Robert Ainsworth (lexicographer)

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Robert Ainsworth (September 1660 – 4 April 1743) was an English Latin lexicographer, and author of a well-known compendious Dictionary of the Latin Tongue.

Life[edit]

He was born at Clifton, Lancashire in September 1660.[1] After he had finished his own education, he commenced as schoolmaster at Bolton; from there he went to London; and at Bethnal Green, Hackney, and other suburban villages, continued to keep a school, until he retired some years before his death.

Ainsworth died on 4 April 1743, at the age of 82, and was buried at St Matthias Old Church, Poplar, where an inscription in Latin verse, written by himself, was placed over his remains and those of his wife. One of the heirs of his estate was a nephew, Peter Ainsworth (born 1713), who used his uncle's money to establish a successful bleach works at Halliwell. He was the grandfather of Peter Ainsworth (1790–1870), a Whig politician.[2]

Works[edit]

In 1736, after about twenty years' labour, Ainsworth published his major work, with a dedication to Richard Mead, and a preface explaining his reasons for undertaking it. Improved editions by Samuel Patrick, John Ward, William Young of Gillingham,[3] Isaac Kimber (editing 1751)[4] and Thomas Morell successively appeared; Ward and Young's (1752) in folio, the others in quarto. Nathaniel Thomas's version was from 1758. John Carey's (1816) was a later version; there were also abridgments by Young and Morell. Another 19th century edition was that of Benjamin Wrigglesworth Beatson with William Ellis, based on the 1752 edition.[5] This dictionary was an improvement on all that had preceded it in England: that of Alexander Adam was a further advance.[citation needed]

Earlier, Ainsworth had published a treatise on education, entitled The most Natural and Easy Way of Institution (1698), in which he advocated the teaching of Latin by conversational methods and deprecates punishment of any sort.[6] Ainsworth was author also Monumenta Vetustatis Kempiana (1720), an expansive account of the classical collection of John Kemp,[5] of A Short Treatise on Grammar, and some smaller pieces. He is said to have been a hunter after old coins and other curiosities.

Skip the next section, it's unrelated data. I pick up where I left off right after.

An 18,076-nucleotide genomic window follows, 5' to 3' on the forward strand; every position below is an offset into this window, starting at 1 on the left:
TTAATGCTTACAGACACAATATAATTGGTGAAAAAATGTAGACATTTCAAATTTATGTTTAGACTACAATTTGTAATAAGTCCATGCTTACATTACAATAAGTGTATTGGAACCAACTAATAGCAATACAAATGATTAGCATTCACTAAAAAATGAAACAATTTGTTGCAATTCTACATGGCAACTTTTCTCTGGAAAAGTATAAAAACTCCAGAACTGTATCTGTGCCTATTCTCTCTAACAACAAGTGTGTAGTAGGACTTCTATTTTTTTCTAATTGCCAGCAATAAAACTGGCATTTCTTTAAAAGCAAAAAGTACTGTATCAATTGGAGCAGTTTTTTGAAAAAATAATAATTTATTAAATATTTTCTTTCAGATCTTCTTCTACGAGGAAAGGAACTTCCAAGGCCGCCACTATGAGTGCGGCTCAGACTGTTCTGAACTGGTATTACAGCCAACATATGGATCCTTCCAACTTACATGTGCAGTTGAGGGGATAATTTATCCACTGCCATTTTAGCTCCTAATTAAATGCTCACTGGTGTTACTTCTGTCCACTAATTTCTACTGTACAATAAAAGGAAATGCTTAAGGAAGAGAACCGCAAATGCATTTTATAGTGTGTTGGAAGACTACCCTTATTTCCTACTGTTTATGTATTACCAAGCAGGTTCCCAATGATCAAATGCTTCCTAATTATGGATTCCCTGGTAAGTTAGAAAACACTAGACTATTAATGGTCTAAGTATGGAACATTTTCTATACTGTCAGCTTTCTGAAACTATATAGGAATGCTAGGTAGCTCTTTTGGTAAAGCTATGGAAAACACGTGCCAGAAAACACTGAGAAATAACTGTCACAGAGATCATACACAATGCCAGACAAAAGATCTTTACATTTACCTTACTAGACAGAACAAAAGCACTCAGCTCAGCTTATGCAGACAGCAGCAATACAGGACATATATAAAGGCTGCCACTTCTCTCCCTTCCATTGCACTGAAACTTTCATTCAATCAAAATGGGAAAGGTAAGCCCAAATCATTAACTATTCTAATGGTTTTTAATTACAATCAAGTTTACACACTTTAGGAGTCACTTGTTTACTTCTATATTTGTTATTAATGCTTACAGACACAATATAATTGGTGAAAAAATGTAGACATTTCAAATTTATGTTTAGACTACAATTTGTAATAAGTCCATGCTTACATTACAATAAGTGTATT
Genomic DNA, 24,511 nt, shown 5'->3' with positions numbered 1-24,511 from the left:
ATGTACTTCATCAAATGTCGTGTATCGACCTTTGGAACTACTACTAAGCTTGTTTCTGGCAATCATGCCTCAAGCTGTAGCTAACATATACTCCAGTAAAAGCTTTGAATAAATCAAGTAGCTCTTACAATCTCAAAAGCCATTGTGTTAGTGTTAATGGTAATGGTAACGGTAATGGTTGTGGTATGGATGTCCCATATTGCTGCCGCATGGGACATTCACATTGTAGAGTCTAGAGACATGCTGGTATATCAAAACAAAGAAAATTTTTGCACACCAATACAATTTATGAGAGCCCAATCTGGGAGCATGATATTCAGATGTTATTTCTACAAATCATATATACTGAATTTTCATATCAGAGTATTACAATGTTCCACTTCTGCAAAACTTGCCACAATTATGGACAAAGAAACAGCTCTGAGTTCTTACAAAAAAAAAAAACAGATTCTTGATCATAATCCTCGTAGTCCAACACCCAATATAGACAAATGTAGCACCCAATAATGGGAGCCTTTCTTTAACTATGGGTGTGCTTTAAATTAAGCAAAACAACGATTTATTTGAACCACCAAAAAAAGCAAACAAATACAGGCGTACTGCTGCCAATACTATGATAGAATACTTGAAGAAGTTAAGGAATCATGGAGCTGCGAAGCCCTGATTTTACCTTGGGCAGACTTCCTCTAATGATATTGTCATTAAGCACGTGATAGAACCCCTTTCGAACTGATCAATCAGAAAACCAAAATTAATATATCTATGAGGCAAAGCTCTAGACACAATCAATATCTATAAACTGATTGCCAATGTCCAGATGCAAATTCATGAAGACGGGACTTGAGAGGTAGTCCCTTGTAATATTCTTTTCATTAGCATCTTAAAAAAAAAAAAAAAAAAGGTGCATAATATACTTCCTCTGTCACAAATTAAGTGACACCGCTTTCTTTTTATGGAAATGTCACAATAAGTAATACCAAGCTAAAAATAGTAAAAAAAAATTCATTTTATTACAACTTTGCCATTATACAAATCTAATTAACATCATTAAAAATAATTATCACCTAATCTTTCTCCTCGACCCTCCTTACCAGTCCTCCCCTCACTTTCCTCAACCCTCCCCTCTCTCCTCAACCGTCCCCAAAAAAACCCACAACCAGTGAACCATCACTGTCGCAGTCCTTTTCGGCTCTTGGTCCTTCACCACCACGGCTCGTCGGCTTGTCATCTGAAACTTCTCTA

References[edit]

Notes[edit]

  1. ^ Fuller, Tony (1998). Memorial Inscriptions at the East India Chapel, Poplar. Hornchurch: Armenians in India Press. 
  2. ^ Landed families of Britain and Ireland: Ainsworth of Smithills Hall and Moss, accessed 6 February 2016
  3. ^ Gentleman's Magazine and Historical Review. 1837. p. 366. 
  4. ^  Lee, Sidney, ed. (1892). "Kimber, Isaac". Dictionary of National Biography. 31. London: Smith, Elder & Co. 
  5. ^ a b  Stephen, Leslie, ed. (1885). "Ainsworth, Robert". Dictionary of National Biography. 1. London: Smith, Elder & Co. 
  6. ^  One or more of the preceding sentences incorporates text from a publication now in the public domainChisholm, Hugh, ed. (1911). "Ainsworth, Robert". Encyclopædia Britannica. 1 (11th ed.). Cambridge University Press. p. 441.